She is just sixteen, and she has already raised $200,000, reached over 15,000 underprivileged girls worldwide, and donated the amount to about 55 schools in India to provide books, computers, science lab equipment, and digital boards. Meet STEM (Science Technology and Math) All Stars founder Sajni Vederey, a junior at Thomas Jefferson High School for Science and Technology in Alexandria, Virginia.
There are so many incredible South Asian kids in the US that are doing so many amazing things for the betterment of humanity. Sajni Vederey grew up in the United States as a first-generation Indian-American is one of them. She founded STEM All Stars, an international nonprofit organization that is committed to breaking gender differences and barriers for girls in STEM education and challenging stereotypes by organizing STEM competitions, clubs, and events around the world.
STEM All Stars, is an international nonprofit organization, which is investing in digital boards, computers and the construction of a new library for underprivileged children in rural India, as part of its mission to spread STEM awareness and empower girls around the world to pursue careers in science, technology and math (STEM).
Sajni talked to DissDash about her journey, which started in the summer of 2015 when she began collecting funds and inviting grants. “It is like a program that gives money to whoever wants to create a positive impact in the community,” she explains. Sajni goes to India every summer and over the spring break to launch clubs and promote her nonprofit.
So, how did Sajni even get into something like this and where did this idea come across to her to start this nonprofit?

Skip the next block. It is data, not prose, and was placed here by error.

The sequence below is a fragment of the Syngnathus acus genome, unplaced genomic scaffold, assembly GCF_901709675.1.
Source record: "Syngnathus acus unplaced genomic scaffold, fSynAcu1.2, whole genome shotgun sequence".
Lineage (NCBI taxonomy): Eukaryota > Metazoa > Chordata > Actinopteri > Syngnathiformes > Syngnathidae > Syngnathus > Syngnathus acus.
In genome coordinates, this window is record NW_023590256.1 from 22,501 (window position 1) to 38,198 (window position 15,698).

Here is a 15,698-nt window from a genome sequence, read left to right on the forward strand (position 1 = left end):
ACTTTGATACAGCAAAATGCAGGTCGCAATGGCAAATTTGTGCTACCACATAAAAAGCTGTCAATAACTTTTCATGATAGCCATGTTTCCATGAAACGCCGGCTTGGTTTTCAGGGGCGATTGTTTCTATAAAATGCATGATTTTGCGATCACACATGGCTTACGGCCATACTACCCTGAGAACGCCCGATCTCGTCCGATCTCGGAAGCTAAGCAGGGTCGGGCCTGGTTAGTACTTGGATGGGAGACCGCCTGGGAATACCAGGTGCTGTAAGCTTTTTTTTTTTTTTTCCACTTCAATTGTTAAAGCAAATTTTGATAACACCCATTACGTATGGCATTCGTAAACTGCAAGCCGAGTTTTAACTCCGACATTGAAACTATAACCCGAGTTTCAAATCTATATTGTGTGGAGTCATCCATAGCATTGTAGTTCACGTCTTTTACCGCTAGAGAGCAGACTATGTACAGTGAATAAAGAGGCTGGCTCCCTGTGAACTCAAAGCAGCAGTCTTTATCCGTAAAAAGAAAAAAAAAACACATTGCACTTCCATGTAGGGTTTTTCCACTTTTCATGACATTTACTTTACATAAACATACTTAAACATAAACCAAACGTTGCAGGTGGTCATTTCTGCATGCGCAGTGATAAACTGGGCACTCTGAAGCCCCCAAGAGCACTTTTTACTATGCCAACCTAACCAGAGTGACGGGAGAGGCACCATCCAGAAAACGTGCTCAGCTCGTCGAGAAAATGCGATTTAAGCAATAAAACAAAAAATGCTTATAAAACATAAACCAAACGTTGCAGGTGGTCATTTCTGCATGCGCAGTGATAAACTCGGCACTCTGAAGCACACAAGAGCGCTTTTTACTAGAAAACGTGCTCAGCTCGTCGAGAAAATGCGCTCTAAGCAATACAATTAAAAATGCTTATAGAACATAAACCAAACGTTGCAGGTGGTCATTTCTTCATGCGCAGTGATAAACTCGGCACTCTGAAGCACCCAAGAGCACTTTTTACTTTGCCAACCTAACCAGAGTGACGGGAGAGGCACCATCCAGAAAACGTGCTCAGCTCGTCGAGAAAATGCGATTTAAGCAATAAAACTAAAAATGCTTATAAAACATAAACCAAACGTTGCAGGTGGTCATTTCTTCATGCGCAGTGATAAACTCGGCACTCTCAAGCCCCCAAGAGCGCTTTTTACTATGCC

Her story is fascinating. Sajni Vederey visited India in her 9th grade and started volunteering in a school that was near her grandmother’s home in Andhra Pradesh. That school, she discovered, lacked even the basic infrastructure and facilities. She had started going there just for fun as she did not have anything better to do, but soon realized that there were a good number of students that did not even know what Google is. Moreover, Sajni gradually started understanding that children are developing a sense of gender identity at an early age. Therefore, she decided to break stereotypes about girls and STEM by organizing competitions, events, and clubs to encourage girls and spread awareness about her project.
And where does Sajni see her organization in the next five years?
“I definitely want to reach a bigger audience and launch more clubs!” she says. Sajni has big dreams; she wants to reach other countries in Africa and hopes to continue her work even when she is in college and throughout the rest of her career. “I really like traveling around the world, meeting people. It is very encouraging to me to meet these (underprivileged) people and help them out. It is very satisfying.” Sajni sounds confident and happy.
We wish you all the very best, Sajni and hope that you and your cause continue to get support from around the globe!